G-P/Ashdown performed an off-site consequence analysis to estimate the potential for an accidental release of reg
ulated substances to affect the public or the environment. The off-site consequence analysis consists of evaluating both the worst-case and alternative release case scenarios. The facility does not expect a worst-case release scenario to ever occur. An alternative release scenario represents a release that (1) might occur at a facility like G-P/Ashdown and (2) would result in an off-site consequence if the release occurred. The alternative release scenarios will help the Local Emergency Planning Committee improve the community emergency response plan.
The main objective of performing the off-site consequence analysis is to determine the distance at which certain effects might occur to the public because of an accidental release (called the end- point distance). The various health effects could occur at the endpoint distances. At distances less than the endpoint distance, the effects could be greater; at distances greater than the endpoint distance, the effects would be less.
sidering the release of a toxic substance such as chlorine dioxide or chlorine, most people at the endpoint distance would be able to walk away from the exposure without any long-term health consequences, although some short-term consequences (e.g., strong eye or throat irritation) are likely.
The RMP Rule includes specific requirements for the worst-case and alternative release scenarios that must be reported by Georgia-Pacific Ashdown Operations. These requirements include:
one worst-case release scenario for a toxic substance in Program Level 3 (one scenario representing chlorine)
one alternative release scenario for each toxic substance in Program Level 3 processes (one scenario representing chlorine and one scenario representing chlorine dioxide)
The following information summarizes the off-site consequence analysis performed by Georgia-Pacific Ashdown Operations.
1.3.1 Program Level 3 Process- Chlorine (C12) Systems and the Chlorine Dioxide (C102)
The worst-case release scenario for the chlorine system is the rupture of the 90-ton railcar. The railcar is connected to the chlorine feed system. The RMP Rule mandates, that for the worst-case scenario, the analysis assumes loss of the largest storage vessel in ten minutes. The released chlorine would evaporate to form a vapor cloud. The maximum distance to the toxic endpoint concentration, based on the EPA Lookup Table approach, is greater than 25 miles. The United States Census indicates that approximately 129,750 people live within this distance from the facility; several public receptors are also located within this distance (e.g., several industrial facilities, several public and private elementary schools and high schools, several nursing homes, several churches, several recreation parks).
The alternative release scenario for chlorine is the rupture of the chlorine unloading hose, releasing 212 pounds per minute for 30 minutes before it could be isolated
. The released chlorine will evaporate to form a vapor cloud. The maximum distance to the toxic endpoint concentration, based on the EPA Lookup Table approach, is 2.1 miles. The United States Census indicates that approximately 1,300 people live within this distance from the ruptured line. Several public receptors are also located within this distance including, the Ashdown Junior and Senior High Schools, the Pleasant Manor Nursing Home, Little River Memorial Hospital, Little River Nursing Home, Ashdown City Park, and several local churches and public shopping parking lots. There are also several environmental receptors.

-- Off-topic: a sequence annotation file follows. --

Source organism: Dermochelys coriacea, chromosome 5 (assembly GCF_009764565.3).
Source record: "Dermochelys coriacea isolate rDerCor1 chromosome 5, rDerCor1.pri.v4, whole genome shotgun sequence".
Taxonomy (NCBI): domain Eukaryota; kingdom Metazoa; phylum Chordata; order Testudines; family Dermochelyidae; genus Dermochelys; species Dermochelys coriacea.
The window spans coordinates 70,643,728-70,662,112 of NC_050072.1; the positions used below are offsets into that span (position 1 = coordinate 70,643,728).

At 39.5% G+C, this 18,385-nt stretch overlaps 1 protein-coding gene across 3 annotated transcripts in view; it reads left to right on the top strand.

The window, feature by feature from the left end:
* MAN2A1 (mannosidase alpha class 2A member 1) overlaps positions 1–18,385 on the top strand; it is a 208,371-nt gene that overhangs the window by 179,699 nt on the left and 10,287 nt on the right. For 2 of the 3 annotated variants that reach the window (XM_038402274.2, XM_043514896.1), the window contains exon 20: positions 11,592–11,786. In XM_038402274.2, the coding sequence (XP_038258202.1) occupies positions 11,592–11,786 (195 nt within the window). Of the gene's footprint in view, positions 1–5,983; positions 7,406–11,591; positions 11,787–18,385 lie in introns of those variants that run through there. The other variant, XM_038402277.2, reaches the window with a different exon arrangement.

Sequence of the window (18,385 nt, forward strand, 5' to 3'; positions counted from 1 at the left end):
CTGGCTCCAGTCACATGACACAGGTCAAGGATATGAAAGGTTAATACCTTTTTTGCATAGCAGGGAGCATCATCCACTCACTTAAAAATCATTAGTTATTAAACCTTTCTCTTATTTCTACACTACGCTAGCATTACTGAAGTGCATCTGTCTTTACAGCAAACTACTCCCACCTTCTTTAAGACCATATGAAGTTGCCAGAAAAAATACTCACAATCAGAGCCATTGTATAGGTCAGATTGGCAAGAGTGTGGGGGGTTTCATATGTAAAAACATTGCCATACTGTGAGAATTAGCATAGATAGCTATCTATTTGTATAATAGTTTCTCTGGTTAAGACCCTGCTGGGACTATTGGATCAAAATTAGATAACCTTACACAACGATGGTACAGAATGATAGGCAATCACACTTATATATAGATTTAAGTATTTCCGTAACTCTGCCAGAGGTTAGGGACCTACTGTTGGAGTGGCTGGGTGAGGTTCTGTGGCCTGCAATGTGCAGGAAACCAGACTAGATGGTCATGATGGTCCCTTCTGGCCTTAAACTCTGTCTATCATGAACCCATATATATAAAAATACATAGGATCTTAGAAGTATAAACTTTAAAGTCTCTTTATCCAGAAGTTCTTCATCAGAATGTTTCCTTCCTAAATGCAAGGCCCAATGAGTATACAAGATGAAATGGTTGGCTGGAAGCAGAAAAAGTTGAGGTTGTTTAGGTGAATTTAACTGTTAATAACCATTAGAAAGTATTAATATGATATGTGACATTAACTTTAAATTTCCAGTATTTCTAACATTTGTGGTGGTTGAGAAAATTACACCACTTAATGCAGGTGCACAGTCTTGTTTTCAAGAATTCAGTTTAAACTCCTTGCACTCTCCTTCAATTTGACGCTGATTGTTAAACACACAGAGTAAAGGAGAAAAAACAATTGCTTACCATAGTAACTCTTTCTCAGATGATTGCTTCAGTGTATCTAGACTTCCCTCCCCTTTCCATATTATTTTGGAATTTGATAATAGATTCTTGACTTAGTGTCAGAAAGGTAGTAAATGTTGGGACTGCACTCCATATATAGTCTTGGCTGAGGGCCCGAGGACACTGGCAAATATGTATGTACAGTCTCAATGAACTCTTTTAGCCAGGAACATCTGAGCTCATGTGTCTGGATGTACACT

The alternative release scenario for chlorine dioxide is the rupture of a chlorine dioxide solution line located at the discharge side of the C102 transfer pumps' header. During normal operations, the pump could pump approximately 1100 gallons per minute for five minutes before the release might be recognized and isolated. The released chlorine dioxide solution will
form a pool of minimum depth (1 cm) and evaporate to form a vapor cloud. The maximum distance to the toxic endpoint concentration, based on the EPA Lookup Table approach, is 2.3 miles. The United States Census indicates that approximately 1,300 people live within this distance from the discharge line at the chlorine dioxide solution transfer pumps. Several public receptors are also located within this distance including the Ashdown Junior and Senior High Schools, the Pleasant Manor Nursing Home, Little River Memorial Hospital, Little River Nursing Home, Ashdown City Park, and several local churches and public shopping parking lots.
1.4 Accidental Release Prevention Program
Georgia-Pacific Ashdown Operations has always used a prevention program to help prevent accidental releases of hazardous substances. Beginning in 1992, the facility formalized this prevention program for the Chlorine Dioxide Solution System and the Chlorine System to comply with the 14 elements of the Occupa
tional Safety and Health Administration's (OSHA) Process Safety Management (PSM) prevention program. In 1996, the EPA RMP Rule established that a Program Level 3-prevention program would become a requirement for these processes as well. The facility's Program Level 3 Prevention Program under the RMP Rule is essentially the same as the OSHA PSM Program, except that the program also focuses on protecting the public and the environment.
1.4.1 The following sections briefly describe the elements of the Georgia-Pacific Ashdown Operations Program Level 3 prevention program that addresses the EPA RMP Rule prevention program requirements for the Chlorine System and Chlorine Dioxide Solution Systems.
1. Employee Participation. The facility has developed a written employee participation program for the covered processes to help ensure that the safety concerns of G-P/Ashdown employees are addressed. The facility encourages active participation from personnel in the development and mainte